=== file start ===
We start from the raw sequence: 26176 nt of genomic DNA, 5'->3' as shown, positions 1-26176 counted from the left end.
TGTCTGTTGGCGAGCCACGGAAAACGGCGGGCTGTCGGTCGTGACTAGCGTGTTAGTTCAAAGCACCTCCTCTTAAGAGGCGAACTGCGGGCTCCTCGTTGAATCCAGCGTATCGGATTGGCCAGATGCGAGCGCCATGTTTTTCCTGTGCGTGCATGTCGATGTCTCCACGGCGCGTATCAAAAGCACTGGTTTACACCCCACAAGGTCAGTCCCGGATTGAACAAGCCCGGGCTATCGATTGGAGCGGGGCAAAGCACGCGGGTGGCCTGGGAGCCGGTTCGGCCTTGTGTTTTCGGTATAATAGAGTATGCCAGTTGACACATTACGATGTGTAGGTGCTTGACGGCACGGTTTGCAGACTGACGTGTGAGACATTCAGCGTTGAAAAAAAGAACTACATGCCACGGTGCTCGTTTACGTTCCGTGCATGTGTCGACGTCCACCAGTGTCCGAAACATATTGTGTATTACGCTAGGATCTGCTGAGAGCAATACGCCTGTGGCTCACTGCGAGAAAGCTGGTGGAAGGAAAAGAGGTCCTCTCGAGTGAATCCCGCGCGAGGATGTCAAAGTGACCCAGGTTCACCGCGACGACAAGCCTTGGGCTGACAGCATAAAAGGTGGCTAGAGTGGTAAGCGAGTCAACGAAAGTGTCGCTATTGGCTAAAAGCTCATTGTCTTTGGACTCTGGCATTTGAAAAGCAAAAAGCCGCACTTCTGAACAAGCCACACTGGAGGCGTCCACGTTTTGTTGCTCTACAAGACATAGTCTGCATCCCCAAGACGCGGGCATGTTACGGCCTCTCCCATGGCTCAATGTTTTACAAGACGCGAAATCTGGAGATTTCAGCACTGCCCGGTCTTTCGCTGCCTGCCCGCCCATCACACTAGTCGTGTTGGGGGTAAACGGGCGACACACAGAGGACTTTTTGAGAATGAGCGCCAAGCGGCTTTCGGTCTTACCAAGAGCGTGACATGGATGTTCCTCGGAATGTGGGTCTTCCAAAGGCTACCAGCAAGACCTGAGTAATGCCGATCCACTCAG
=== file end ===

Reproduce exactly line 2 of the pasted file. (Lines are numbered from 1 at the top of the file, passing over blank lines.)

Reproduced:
TGTCTGTTGGCGAGCCACGGAAAACGGCGGGCTGTCGGTCGTGACTAGCGTGTTAGTTCAAAGCACCTCCTCTTAAGAGGCGAACTGCGGGCTCCTCGTTGAATCCAGCGTATCGGATTGGCCAGATGCGAGCGCCATGTTTTTCCTGTGCGTGCATGTCGATGTCTCCACGGCGCGTATCAAAAGCACTGGTTTACACCCCACAAGGTCAGTCCCGGATTGAACAAGCCCGGGCTATCGATTGGAGCGGGGCAAAGCACGCGGGTGGCCTGGGAGCCGGTTCGGCCTTGTGTTTTCGGTATAATAGAGTATGCCAGTTGACACATTACGATGTGTAGGTGCTTGACGGCACGGTTTGCAGACTGACGTGTGAGACATTCAGCGTTGAAAAAAAGAACTACATGCCACGGTGCTCGTTTACGTTCCGTGCATGTGTCGACGTCCACCAGTGTCCGAAACATATTGTGTATTACGCTAGGATCTGCTGAGAGCAATACGCCTGTGGCTCACTGCGAGAAAGCTGGTGGAAGGAAAAGAGGTCCTCTCGAGTGAATCCCGCGCGAGGATGTCAAAGTGACCCAGGTTCACCGCGACGACAAGCCTTGGGCTGACAGCATAAAAGGTGGCTAGAGTGGTAAGCGAGTCAACGAAAGTGTCGCTATTGGCTAAAAGCTCATTGTCTTTGGACTCTGGCATTTGAAAAGCAAAAAGCCGCACTTCTGAACAAGCCACACTGGAGGCGTCCACGTTTTGTTGCTCTACAAGACATAGTCTGCATCCCCAAGACGCGGGCATGTTACGGCCTCTCCCATGGCTCAATGTTTTACAAGACGCGAAATCTGGAGATTTCAGCACTGCCCGGTCTTTCGCTGCCTGCCCGCCCATCACACTAGTCGTGTTGGGGGTAAACGGGCGACACACAGAGGACTTTTTGAGAATGAGCGCCAAGCGGCTTTCGGTCTTACCAAGAGCGTGACATGGATGTTCCTCGGAATGTGGGTCTTCCAAAGGCTACCAGCAAGACCTGAGTAATGCCGATCCACTCAG